Female looking up. She's celebrating the Day of the Dead by wearing traditional Dia de los Muertos la Catrina makeup and a large flower crown on her head.

Celebrating Death: From Día De Los Muertos to the Hungry Ghost Festival

Several above ground tombstones in a cemetery

A celebration of death? No, not in today’s interpretation. Halloween today is a cute, innocent celebration. It’s an excuse to dress up in a costume, eat too much candy, and maybe seek some exciting but ultimately safe thrills in the local haunted house.

The roots of our autumn holiday tradition, however, is remembrance. They can be traced back to centuries-old festivals that honor death, remember deceased loved ones. It was a way to face the inevitable limits of the human condition. Death is mocked in some cultures, revered in others, and feared in many. The mystery surrounding the great unknown drives our need to acknowledge, ward off, or embrace the cycle of life.

Today, these festivals have morphed into something different. But mortality and the afterlife still remain central themes of our fall celebrations.

Mexico and Día de Los Muertos

An offrenda, complete with candles and marigolds, adorns the grave during a celebration of Dia de los Muertos.

Día de los Muertos (or Day of the Dead) originated in Mexico. It is celebrated throughout Latin America. And even in many cities in the United States with large Latino/Latina populations. Indigenous Aztec and Mayan peoples created the holiday.

Traditionally, the holiday was a month-long celebration. But after the Spanish conquest of Latin America and introduction of Catholicism, the celebration was shortened to just two days (November 1–2). It aligns with All Saints’ Day and All Souls’ Day.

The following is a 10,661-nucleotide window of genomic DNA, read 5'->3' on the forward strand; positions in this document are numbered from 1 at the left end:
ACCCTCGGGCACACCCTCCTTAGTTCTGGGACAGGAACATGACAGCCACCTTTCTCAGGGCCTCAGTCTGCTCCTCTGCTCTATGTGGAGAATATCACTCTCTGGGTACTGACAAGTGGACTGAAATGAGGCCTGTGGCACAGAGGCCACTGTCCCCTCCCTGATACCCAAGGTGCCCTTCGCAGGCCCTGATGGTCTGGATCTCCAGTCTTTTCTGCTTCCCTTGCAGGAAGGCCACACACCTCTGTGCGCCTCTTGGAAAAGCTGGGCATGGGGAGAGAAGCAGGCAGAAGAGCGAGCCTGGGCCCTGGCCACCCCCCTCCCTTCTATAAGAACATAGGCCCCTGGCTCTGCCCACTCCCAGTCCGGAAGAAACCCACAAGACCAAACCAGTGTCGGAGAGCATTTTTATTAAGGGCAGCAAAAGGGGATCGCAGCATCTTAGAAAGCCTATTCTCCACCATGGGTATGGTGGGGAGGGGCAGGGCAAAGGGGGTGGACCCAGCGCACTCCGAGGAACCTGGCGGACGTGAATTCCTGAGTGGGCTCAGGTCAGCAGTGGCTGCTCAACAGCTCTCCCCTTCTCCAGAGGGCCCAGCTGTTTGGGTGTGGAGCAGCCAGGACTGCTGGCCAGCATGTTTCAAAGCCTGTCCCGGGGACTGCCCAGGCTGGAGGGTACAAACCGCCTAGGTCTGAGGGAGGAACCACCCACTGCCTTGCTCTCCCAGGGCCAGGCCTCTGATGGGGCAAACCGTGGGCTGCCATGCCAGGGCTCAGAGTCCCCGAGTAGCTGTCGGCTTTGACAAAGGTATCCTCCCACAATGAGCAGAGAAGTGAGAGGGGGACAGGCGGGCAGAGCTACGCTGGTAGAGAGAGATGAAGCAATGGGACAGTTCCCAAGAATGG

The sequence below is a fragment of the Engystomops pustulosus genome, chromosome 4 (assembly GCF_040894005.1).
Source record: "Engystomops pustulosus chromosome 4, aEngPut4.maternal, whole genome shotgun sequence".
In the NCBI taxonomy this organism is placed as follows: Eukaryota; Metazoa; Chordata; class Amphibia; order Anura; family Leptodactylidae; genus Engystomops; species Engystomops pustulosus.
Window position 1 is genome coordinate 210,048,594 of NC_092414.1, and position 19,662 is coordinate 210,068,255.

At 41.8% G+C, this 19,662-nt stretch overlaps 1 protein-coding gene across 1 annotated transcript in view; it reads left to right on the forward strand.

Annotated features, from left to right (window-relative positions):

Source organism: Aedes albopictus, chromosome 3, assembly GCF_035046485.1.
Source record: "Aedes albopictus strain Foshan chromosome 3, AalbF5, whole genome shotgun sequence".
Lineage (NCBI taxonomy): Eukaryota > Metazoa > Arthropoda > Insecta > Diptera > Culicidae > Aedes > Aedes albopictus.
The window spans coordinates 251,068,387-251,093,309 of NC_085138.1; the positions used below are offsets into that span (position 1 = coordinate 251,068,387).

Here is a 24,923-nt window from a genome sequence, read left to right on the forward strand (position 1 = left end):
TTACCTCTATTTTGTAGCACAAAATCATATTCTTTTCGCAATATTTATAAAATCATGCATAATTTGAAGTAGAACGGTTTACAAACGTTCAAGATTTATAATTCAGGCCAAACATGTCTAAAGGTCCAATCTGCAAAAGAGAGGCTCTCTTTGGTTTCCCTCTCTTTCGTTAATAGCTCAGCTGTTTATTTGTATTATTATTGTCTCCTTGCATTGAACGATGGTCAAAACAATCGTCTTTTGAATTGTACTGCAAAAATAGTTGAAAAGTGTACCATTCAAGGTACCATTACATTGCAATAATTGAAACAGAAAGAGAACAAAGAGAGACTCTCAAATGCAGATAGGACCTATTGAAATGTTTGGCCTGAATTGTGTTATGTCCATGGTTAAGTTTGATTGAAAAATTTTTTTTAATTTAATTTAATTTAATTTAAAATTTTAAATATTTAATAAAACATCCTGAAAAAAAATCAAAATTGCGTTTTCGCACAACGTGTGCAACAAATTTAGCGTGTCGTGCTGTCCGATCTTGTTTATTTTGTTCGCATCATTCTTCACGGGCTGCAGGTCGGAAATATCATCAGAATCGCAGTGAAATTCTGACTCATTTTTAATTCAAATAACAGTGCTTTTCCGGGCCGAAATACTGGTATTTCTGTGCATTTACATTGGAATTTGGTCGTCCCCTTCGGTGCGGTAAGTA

For Día de los Muertos, families construct altars to honor their deceased ancestors. They give ofrendas (or offerings) of food, marigolds, and items their loved ones enjoyed. They clean gravesites and wait for their ancestors to return to Earth.

One of the most famous symbols of the holiday is La Calavera Catrina — an elegant, skeletal woman in death. Printmaker José Guadalupe Posada created La Catrina in 1910. She symbolizes the disparity between the upper and lower classes; the notion that everyone, even the rich, will succumb to death; and the satirical views of death and mortality in Mexican culture.

Related: Mexico’s Grand Dame of the Dead, the Story Behind La Catrina

China’s Hungry Ghost Festival

China has a few celebrations that honor the dead, but with important distinctions: For the Qingming Festival, the living visit the dead; for the Hungry Ghost Festival, the dead visit the living.

During the Qingming Festival (Tomb Sweeping Day), families pay respect to their deceased ancestors. They sweep their tombstones, give offerings of food and paper money, and pray for good fortune.

The Hungry Ghost Festival, which falls on the 15th day of the seventh lunar month, is part of the month-long celebration of Ghost Month. The benign ghosts of ancestors return to roam freely during this time. The open gates of hell let its souls seek food, libation, and entertainment.